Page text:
The Porsche 911 seems to have it all – evocative styling, sparkling performance, competition history, a remarkably long-lived heritage – and there are plenty of them to go around. Since they hit the ground running in 1963, 911s have occupied a special space in the hearts of millions of enthusiasts of every stripe.
Porsches seem to be everywhere at the Arizona auctions this week, especially the 911 and its variants that have seen such a run up in values in the past few years. Bonhams has 21 Porsches out of its total of 115 collector cars being offered at auction today in Scottsdale. Sixteen of those cars are 911s, most of them lined up in a row that repeats the iconic form like an arcade mirror.
Barrett-Jackson’s vast docket includes 11 of the 911s, by my count. Gooding & Company boasts 13 911s among its 19 Porsches, RM Sotheby’s has eight 911s in its Porsche collection, while Silver includes four of them.
Meanwhile, at Russo and Steele, the Scottsdale auction company that calls its sale “The epicenter of the collector car universe!” Porsches take 40 lot numbers on the docket, and 23 are 911s.
As noted Porsche collector Jerry Seinfeld might say, “So what’s up with all the Porsche 911s?”
According to Dave Kinney, collector car appraiser, auction expert and publisher of the Hagerty Price Guide, as 911 values have soared, so has the pressure on current owners to sell them off before the fervor dies down and prices stop rocketing skyward. The Arizona auction hoard is a reflection of the strength of the current market, he says.
“The increase in price has increased the visibility of them,” Kinney said. “A lot of people who thought of them as a car that was worth X are willing to sell them because it is now worth X plus Y. That brings out a lot of cars.”
There are also plenty of Porsche people who are kicking themselves for not buying that nice 911 a few years ago before prices soared. I’m one of those, having passed on a sweet 911 cabriolet now worth about four times what I would have paid for it in 2012.
I trace the beginning of the boom in 911s to the sale of a single car in 2011. That car was the 1970 Porsche 911S that was driven by Steve McQueen in the opening sequences of the landmark motorsports film Le Mans, and was owned by the actor for a number of years. Mecum sold it at auction for the then-unfathomable price of $1.375 million, about 10 times the going rate for a non-celebrity 911S.
But as well as selling for crazy money, the Le Mans car riveted the car world’s attention on 911s. Millions of people keyed up YouTube to watch the scenic beginning of the movie with the car lovingly filmed rolling through the French countryside, McQueen at the wheel. I still recall watching Le Mans for the first time, and saying to myself, “What a great car.”
Another factor was Porsche’s highly successful celebration of the 50th anniversary of the 911 a couple years later, further raising the car’s profile and admiration.
Kinney noted that Porsches have been getting pricier along with most of the collector car market, especially European sports cars, what he calls “the pressure from everything else.”
“You look at other cars that are not as interesting or as important as 911s (also) have gone up in value,” he said.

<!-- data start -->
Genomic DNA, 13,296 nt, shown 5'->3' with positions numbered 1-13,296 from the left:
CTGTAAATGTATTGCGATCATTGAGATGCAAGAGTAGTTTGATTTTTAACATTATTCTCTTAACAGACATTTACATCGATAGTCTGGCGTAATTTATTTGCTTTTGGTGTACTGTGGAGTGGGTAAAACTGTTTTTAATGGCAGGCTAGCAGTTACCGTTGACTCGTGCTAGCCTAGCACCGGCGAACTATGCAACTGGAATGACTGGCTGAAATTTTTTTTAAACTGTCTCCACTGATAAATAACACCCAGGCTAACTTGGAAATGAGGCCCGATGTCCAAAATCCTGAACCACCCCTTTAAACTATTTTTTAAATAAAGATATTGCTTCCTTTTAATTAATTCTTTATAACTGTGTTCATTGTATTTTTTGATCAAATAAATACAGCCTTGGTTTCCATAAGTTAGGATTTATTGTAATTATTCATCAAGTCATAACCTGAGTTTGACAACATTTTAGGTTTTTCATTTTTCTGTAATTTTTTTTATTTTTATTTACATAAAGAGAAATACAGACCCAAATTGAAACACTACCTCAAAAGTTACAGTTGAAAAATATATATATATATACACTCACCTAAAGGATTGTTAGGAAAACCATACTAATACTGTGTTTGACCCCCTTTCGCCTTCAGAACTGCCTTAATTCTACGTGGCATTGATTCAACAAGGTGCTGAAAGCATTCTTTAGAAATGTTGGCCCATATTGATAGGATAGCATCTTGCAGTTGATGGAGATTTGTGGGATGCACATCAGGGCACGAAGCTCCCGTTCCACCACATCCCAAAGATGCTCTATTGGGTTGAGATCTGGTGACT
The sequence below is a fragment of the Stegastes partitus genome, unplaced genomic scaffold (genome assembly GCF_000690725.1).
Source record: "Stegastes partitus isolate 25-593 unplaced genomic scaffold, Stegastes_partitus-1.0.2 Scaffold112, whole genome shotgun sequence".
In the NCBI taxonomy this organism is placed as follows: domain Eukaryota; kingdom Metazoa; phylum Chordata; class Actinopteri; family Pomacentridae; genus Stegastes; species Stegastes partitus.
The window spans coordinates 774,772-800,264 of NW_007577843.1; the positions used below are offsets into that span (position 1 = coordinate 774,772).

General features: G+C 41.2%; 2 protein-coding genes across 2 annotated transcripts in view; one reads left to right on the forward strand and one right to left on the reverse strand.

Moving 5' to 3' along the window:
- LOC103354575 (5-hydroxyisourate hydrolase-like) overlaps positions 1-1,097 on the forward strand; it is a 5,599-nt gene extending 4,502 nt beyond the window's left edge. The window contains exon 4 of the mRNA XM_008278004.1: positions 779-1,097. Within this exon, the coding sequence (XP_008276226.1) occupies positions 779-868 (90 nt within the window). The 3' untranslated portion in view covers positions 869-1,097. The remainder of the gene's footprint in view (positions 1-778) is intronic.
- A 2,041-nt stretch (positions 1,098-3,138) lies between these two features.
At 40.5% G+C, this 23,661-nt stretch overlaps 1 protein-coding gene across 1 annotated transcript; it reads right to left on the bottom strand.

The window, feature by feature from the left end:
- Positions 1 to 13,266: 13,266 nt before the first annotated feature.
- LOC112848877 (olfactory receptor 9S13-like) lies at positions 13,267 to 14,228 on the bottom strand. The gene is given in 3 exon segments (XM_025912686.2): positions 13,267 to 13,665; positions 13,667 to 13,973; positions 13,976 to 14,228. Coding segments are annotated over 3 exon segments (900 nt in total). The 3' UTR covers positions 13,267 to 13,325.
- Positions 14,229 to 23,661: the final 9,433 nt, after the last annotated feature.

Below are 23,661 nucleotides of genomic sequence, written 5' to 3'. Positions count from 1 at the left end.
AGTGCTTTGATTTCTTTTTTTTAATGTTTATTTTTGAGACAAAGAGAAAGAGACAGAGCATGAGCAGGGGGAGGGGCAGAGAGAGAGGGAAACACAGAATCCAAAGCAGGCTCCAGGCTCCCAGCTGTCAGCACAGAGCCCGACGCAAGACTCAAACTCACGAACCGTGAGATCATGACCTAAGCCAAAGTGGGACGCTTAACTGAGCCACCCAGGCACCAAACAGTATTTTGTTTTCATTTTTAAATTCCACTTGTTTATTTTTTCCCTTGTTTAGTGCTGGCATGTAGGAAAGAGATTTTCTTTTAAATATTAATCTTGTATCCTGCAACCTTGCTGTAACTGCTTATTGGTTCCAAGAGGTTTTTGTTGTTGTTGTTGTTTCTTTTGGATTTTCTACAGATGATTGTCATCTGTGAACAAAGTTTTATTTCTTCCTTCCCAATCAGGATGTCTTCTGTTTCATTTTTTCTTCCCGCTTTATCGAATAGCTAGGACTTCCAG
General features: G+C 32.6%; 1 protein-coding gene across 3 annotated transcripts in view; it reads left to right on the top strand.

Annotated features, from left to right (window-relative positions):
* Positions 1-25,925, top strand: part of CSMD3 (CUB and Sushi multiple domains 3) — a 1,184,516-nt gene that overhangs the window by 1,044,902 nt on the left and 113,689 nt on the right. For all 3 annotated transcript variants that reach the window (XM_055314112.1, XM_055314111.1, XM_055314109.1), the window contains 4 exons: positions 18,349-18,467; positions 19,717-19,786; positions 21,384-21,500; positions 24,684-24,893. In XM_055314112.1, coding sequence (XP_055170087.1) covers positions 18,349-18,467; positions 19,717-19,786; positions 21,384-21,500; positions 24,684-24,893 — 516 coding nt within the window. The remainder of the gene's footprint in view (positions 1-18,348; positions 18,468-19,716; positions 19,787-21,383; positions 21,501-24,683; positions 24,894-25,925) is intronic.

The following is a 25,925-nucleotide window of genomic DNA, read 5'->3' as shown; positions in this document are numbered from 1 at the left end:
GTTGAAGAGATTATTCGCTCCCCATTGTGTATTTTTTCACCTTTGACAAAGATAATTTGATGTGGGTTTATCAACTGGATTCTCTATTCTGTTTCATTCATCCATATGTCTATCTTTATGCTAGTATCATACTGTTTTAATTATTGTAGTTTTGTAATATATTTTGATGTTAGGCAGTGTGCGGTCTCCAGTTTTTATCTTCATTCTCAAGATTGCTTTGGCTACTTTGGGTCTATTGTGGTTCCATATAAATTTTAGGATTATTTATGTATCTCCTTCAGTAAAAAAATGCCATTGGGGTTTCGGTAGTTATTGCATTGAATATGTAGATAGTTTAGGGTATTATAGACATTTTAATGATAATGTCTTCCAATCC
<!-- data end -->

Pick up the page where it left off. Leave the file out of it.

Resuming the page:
But 911s bring together a number of factors that add to their value at this particular time.
“It’s the age of the buyer,” Kinney said. “A lot of people in their 40s and early 50s are interested in 911s because they grew up with them and have been around them or they were an object of desire when they were younger.
“They speak across a couple of different generations,” he added. “If you are old enough, you can remember when the car was introduced in the early ’60s.”
They are also a lot of nice 911s that come to market, he added. “People who own them tend to take good care of them. So they tend to last.”
There is a downside to all this love and attention, which can be seen in the number of competing Porsches coming to auction this week, including some of the earlier and also increasingly valuable 356 models.
“Unfortunately, the market can get oversaturated if you have too many cars, and that’s one of the problems that we’re looking at with all the 911s and 911 variants on sale here this week,” Kinney said.
Seinfeld will add some of his spectacular collection to the mix in March when 18 of his Porsches go to auction at Gooding’s sale on Amelia Island, Florida. Those cars, most of them rare special models, are expected to sell at a premium because of their intrinsic value as well as celebrity connection. That could have an overall effect on prices in the future.
The Bonhams sale today represents the most potentially interesting outcome for auction watchers, Kinney said, because all of the Porsches at the auction are being offered at no reserve, which means that the market will determine their value without the sellers’ preconceptions.
“So I’m look forward to watching that and seeing what these cars bring at Bonhams,” he said. “Any time you have a no-reserve sale, there’s no second guessing what the seller’s thoughts are. It’s going to sell. It’s a snapshot of time of what people perceive the value at that particular venue.”
Although, Kinney added, “It’s a pretty dangerous thing to have all that many cars sell at the same time because you are counting on maybe a hundred people looking for what, 20 different cars. It’s going to be a very interesting sale.”